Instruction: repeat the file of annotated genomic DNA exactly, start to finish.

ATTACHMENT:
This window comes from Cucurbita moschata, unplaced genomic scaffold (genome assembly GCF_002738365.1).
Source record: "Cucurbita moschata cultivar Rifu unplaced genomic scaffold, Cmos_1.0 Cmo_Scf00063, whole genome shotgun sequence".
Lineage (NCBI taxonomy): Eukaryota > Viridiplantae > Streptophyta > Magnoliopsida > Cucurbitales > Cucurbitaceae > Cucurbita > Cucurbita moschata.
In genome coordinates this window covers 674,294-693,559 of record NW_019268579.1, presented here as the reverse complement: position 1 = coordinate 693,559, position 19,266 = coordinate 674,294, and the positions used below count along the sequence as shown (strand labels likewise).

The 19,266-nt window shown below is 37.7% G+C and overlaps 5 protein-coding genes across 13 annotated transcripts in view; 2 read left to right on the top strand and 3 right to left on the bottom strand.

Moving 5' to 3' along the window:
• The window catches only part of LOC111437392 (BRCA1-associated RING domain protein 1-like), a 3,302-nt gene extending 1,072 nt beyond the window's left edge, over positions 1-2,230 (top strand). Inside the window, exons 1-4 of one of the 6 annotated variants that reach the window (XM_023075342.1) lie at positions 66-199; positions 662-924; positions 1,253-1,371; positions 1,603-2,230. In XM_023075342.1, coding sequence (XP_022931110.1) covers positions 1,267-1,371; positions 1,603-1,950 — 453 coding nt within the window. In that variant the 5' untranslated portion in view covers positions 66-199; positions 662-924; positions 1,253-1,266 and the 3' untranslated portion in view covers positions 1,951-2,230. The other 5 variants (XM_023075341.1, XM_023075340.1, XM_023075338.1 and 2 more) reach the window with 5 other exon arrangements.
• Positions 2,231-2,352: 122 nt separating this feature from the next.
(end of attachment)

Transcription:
This window comes from Cucurbita moschata, unplaced genomic scaffold (genome assembly GCF_002738365.1).
Source record: "Cucurbita moschata cultivar Rifu unplaced genomic scaffold, Cmos_1.0 Cmo_Scf00063, whole genome shotgun sequence".
Lineage (NCBI taxonomy): Eukaryota > Viridiplantae > Streptophyta > Magnoliopsida > Cucurbitales > Cucurbitaceae > Cucurbita > Cucurbita moschata.
In genome coordinates this window covers 674,294-693,559 of record NW_019268579.1, presented here as the reverse complement: position 1 = coordinate 693,559, position 19,266 = coordinate 674,294, and the positions used below count along the sequence as shown (strand labels likewise).

The 19,266-nt window shown below is 37.7% G+C and overlaps 5 protein-coding genes across 13 annotated transcripts in view; 2 read left to right on the top strand and 3 right to left on the bottom strand.

Moving 5' to 3' along the window:
• The window catches only part of LOC111437392 (BRCA1-associated RING domain protein 1-like), a 3,302-nt gene extending 1,072 nt beyond the window's left edge, over positions 1-2,230 (top strand). Inside the window, exons 1-4 of one of the 6 annotated variants that reach the window (XM_023075342.1) lie at positions 66-199; positions 662-924; positions 1,253-1,371; positions 1,603-2,230. In XM_023075342.1, coding sequence (XP_022931110.1) covers positions 1,267-1,371; positions 1,603-1,950 — 453 coding nt within the window. In that variant the 5' untranslated portion in view covers positions 66-199; positions 662-924; positions 1,253-1,266 and the 3' untranslated portion in view covers positions 1,951-2,230. The other 5 variants (XM_023075341.1, XM_023075340.1, XM_023075338.1 and 2 more) reach the window with 5 other exon arrangements.
• Positions 2,231-2,352: 122 nt separating this feature from the next.